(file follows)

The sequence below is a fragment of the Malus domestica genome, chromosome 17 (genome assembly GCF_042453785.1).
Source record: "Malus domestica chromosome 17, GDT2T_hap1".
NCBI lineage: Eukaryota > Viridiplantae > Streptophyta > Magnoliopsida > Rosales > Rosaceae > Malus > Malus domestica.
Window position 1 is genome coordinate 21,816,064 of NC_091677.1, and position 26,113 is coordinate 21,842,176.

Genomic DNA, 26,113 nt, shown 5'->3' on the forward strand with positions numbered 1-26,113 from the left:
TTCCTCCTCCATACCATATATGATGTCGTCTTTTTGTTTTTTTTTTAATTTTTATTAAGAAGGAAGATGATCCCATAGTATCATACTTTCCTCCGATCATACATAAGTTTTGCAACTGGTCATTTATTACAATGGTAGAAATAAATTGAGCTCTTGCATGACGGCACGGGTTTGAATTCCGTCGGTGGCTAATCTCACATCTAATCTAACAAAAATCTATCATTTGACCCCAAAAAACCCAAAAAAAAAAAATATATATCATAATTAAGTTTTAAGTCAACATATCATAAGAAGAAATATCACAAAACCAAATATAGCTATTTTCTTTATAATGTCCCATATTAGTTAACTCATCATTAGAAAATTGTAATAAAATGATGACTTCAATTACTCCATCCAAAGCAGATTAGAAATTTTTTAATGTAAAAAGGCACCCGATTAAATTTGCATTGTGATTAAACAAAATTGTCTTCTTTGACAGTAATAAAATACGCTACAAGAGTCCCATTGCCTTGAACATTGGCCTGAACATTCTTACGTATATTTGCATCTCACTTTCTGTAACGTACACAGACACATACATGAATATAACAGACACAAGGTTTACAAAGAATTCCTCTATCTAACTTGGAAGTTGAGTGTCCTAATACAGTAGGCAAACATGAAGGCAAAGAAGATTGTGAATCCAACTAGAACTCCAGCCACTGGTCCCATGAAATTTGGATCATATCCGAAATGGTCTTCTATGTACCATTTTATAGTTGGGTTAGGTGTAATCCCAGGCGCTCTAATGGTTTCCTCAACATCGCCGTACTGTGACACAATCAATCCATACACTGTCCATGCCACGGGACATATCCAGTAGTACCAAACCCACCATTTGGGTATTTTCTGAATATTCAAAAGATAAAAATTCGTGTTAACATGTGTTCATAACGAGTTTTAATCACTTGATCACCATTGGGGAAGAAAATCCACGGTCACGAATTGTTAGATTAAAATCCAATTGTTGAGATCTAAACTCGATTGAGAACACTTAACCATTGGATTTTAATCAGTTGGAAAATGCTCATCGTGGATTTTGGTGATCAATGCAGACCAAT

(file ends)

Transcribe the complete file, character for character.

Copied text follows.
The sequence below is a fragment of the Malus domestica genome, chromosome 17 (genome assembly GCF_042453785.1).
Source record: "Malus domestica chromosome 17, GDT2T_hap1".
NCBI lineage: Eukaryota > Viridiplantae > Streptophyta > Magnoliopsida > Rosales > Rosaceae > Malus > Malus domestica.
Window position 1 is genome coordinate 21,816,064 of NC_091677.1, and position 26,113 is coordinate 21,842,176.

Genomic DNA, 26,113 nt, shown 5'->3' on the forward strand with positions numbered 1-26,113 from the left:
TTCCTCCTCCATACCATATATGATGTCGTCTTTTTGTTTTTTTTTTAATTTTTATTAAGAAGGAAGATGATCCCATAGTATCATACTTTCCTCCGATCATACATAAGTTTTGCAACTGGTCATTTATTACAATGGTAGAAATAAATTGAGCTCTTGCATGACGGCACGGGTTTGAATTCCGTCGGTGGCTAATCTCACATCTAATCTAACAAAAATCTATCATTTGACCCCAAAAAACCCAAAAAAAAAAAATATATATCATAATTAAGTTTTAAGTCAACATATCATAAGAAGAAATATCACAAAACCAAATATAGCTATTTTCTTTATAATGTCCCATATTAGTTAACTCATCATTAGAAAATTGTAATAAAATGATGACTTCAATTACTCCATCCAAAGCAGATTAGAAATTTTTTAATGTAAAAAGGCACCCGATTAAATTTGCATTGTGATTAAACAAAATTGTCTTCTTTGACAGTAATAAAATACGCTACAAGAGTCCCATTGCCTTGAACATTGGCCTGAACATTCTTACGTATATTTGCATCTCACTTTCTGTAACGTACACAGACACATACATGAATATAACAGACACAAGGTTTACAAAGAATTCCTCTATCTAACTTGGAAGTTGAGTGTCCTAATACAGTAGGCAAACATGAAGGCAAAGAAGATTGTGAATCCAACTAGAACTCCAGCCACTGGTCCCATGAAATTTGGATCATATCCGAAATGGTCTTCTATGTACCATTTTATAGTTGGGTTAGGTGTAATCCCAGGCGCTCTAATGGTTTCCTCAACATCGCCGTACTGTGACACAATCAATCCATACACTGTCCATGCCACGGGACATATCCAGTAGTACCAAACCCACCATTTGGGTATTTTCTGAATATTCAAAAGATAAAAATTCGTGTTAACATGTGTTCATAACGAGTTTTAATCACTTGATCACCATTGGGGAAGAAAATCCACGGTCACGAATTGTTAGATTAAAATCCAATTGTTGAGATCTAAACTCGATTGAGAACACTTAACCATTGGATTTTAATCAGTTGGAAAATGCTCATCGTGGATTTTGGTGATCAATGCAGACCAAT